The Opening Act appears in an aspect ratio of approximately 1.78:1 on this Blu-ray Disc. This became a quality presentation.
Sharpness was fine. A handful of wider shots could be a little tentative, but those remained in the minority, as most of the flick appeared concise and accurate.
Jagged edges and shimmering didn’t occur, and edge enhancement remained absent. Source flaws also failed to present any problems, as the movie offered a clean image.
In terms of colors, the film favored a mild golden tint or a blue feel. These were light overtones, so the colors were solid within the design parameters.
Blacks seemed deep and tight, while shadows were good. I thought this was a consistently high-quality image.
As for the film’s DTS-HD MA 5.1 soundtrack, it seemed satisfactory. It favored the usual “comedy mix” and didn’t present many chances for the soundscape to explode.
We did find a few slightly more involving scenes – most of which took place on the road – but the track usually opted for stereo music and general environmental material. Though these didn’t seem exciting, they opened up the piece in a satisfying manner.
I thought audio quality appeared positive. Speech seemed distinctive and natural, with no rough tones or other issues.
Score and songs displayed clear, warm music, and effects functioned well. Those elements were reasonably realistic and full throughout the movie. Again, nothing here dazzled, but the mix accentuated the action in a good way.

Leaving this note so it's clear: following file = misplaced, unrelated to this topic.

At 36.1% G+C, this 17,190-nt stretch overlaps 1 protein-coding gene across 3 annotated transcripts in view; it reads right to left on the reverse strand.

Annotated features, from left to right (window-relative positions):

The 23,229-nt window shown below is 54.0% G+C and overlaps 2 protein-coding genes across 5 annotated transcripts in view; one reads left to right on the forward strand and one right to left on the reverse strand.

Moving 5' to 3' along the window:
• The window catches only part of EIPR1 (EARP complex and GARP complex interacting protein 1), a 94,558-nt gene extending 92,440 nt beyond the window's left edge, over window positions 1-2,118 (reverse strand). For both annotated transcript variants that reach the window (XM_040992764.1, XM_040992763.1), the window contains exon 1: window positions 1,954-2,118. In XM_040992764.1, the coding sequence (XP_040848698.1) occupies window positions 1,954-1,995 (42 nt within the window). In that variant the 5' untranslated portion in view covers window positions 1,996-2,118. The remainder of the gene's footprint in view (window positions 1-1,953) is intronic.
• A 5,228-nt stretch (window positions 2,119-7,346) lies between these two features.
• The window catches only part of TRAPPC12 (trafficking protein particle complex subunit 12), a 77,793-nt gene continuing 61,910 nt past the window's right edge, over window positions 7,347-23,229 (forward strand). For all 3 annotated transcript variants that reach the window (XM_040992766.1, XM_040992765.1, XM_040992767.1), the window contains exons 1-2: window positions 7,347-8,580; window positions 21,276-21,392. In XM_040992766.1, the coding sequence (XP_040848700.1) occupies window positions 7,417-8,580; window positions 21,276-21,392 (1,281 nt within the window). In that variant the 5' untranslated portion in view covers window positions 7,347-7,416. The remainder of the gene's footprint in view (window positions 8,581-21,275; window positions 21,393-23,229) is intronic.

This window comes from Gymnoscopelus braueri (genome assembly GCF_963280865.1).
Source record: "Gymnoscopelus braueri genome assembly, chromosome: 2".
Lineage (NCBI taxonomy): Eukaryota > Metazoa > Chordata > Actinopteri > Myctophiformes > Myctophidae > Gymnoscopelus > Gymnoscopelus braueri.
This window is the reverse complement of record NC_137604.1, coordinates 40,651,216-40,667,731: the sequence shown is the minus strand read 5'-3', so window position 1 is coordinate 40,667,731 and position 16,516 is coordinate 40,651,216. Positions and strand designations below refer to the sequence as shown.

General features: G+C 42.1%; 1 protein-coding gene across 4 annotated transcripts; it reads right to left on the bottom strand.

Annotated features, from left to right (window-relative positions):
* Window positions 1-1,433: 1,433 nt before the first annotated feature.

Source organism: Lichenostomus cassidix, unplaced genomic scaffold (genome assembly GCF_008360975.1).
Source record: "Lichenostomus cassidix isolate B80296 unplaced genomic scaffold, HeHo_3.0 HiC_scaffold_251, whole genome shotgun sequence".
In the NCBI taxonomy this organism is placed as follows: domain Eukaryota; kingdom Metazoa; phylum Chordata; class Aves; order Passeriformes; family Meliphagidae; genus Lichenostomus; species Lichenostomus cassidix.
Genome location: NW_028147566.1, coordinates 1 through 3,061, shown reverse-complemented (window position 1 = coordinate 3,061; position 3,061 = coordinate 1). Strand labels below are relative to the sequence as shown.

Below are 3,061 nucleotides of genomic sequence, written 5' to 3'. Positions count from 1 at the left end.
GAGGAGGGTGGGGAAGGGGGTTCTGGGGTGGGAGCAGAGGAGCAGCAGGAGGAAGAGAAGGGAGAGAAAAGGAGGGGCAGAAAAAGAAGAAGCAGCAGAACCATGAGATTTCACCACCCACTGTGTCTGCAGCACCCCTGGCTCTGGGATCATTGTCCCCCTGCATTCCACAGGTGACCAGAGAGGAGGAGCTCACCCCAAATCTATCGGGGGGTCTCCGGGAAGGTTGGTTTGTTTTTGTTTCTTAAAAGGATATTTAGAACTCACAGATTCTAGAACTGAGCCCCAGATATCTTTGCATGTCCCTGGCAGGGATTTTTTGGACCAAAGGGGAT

A few extras appear here, and The Making of The Opening Act goes for six minutes, 10 seconds and offers notes from writer/director Steve Byrne, and actors Jimmy O. Yang, Ken Jeong, Debby Ryan, Alex Moffatt, Neal Brennan, Jermaine Fowler, Alonzo Bodden, Cedric the Entertainer, Russell Peters, Whitney Cummings and Bill Burr.
“Making” offers basics about story/characters, cast and performances, and Byrne’s work. Expect a superficial piece without much substance.
Getting Started in Comedy runs three minutes, 41 seconds and features Yang, Jeong, Cedric, Bodden, Brennan, Cummings, Peters, Fowler, Burr, Byrne, Moffatt, and actors Kathleen Madigan and Sarah Tiana.
They give us basics about how to get going in standup. Like “Making”, it lacks much meat.
Finally, we find 11 minutes, four seconds of Extended Standup Scenes. We get bits from a mix of the movie’s characters in this decent compilation.
As a look at the world of stand-up comedy, The Opening Act comes with some potential. Unfortunately, it seems thin and never gets into a groove. The Blu-ray offers appealing visuals along with adequate audio and a few bonus materials. While it occasionally entertains, Act doesn’t connect in a consistent or meaningful manner.